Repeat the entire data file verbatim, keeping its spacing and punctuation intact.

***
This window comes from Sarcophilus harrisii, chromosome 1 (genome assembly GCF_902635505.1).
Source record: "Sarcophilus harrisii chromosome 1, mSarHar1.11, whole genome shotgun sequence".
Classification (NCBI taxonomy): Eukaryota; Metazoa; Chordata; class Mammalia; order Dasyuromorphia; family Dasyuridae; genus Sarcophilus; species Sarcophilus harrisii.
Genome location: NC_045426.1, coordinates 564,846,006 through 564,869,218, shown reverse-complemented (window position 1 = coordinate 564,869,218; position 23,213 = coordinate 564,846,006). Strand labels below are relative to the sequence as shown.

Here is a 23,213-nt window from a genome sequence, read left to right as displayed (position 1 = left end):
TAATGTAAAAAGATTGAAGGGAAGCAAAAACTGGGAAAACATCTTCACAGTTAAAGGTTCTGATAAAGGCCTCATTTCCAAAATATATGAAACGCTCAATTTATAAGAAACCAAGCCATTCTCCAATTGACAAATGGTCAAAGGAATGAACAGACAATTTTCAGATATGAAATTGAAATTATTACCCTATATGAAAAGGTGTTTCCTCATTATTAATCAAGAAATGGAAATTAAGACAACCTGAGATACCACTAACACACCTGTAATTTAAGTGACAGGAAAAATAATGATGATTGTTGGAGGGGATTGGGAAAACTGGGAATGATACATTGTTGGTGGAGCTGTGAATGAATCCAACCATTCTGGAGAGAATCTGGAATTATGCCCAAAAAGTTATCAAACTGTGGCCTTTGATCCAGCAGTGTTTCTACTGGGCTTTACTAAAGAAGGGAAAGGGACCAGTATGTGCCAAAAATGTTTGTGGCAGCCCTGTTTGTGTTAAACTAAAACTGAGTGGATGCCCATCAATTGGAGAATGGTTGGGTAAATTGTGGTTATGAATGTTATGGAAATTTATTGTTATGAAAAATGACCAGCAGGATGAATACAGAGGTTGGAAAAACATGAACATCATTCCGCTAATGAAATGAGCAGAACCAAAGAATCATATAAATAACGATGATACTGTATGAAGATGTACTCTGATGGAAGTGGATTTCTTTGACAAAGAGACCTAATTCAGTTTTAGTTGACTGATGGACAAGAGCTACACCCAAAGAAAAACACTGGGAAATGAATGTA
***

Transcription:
This window comes from Sarcophilus harrisii, chromosome 1 (genome assembly GCF_902635505.1).
Source record: "Sarcophilus harrisii chromosome 1, mSarHar1.11, whole genome shotgun sequence".
Classification (NCBI taxonomy): Eukaryota; Metazoa; Chordata; class Mammalia; order Dasyuromorphia; family Dasyuridae; genus Sarcophilus; species Sarcophilus harrisii.
Genome location: NC_045426.1, coordinates 564,846,006 through 564,869,218, shown reverse-complemented (window position 1 = coordinate 564,869,218; position 23,213 = coordinate 564,846,006). Strand labels below are relative to the sequence as shown.

Here is a 23,213-nt window from a genome sequence, read left to right as displayed (position 1 = left end):
TAATGTAAAAAGATTGAAGGGAAGCAAAAACTGGGAAAACATCTTCACAGTTAAAGGTTCTGATAAAGGCCTCATTTCCAAAATATATGAAACGCTCAATTTATAAGAAACCAAGCCATTCTCCAATTGACAAATGGTCAAAGGAATGAACAGACAATTTTCAGATATGAAATTGAAATTATTACCCTATATGAAAAGGTGTTTCCTCATTATTAATCAAGAAATGGAAATTAAGACAACCTGAGATACCACTAACACACCTGTAATTTAAGTGACAGGAAAAATAATGATGATTGTTGGAGGGGATTGGGAAAACTGGGAATGATACATTGTTGGTGGAGCTGTGAATGAATCCAACCATTCTGGAGAGAATCTGGAATTATGCCCAAAAAGTTATCAAACTGTGGCCTTTGATCCAGCAGTGTTTCTACTGGGCTTTACTAAAGAAGGGAAAGGGACCAGTATGTGCCAAAAATGTTTGTGGCAGCCCTGTTTGTGTTAAACTAAAACTGAGTGGATGCCCATCAATTGGAGAATGGTTGGGTAAATTGTGGTTATGAATGTTATGGAAATTTATTGTTATGAAAAATGACCAGCAGGATGAATACAGAGGTTGGAAAAACATGAACATCATTCCGCTAATGAAATGAGCAGAACCAAAGAATCATATAAATAACGATGATACTGTATGAAGATGTACTCTGATGGAAGTGGATTTCTTTGACAAAGAGACCTAATTCAGTTTTAGTTGACTGATGGACAAGAGCTACACCCAAAGAAAAACACTGGGAAATGAATGTA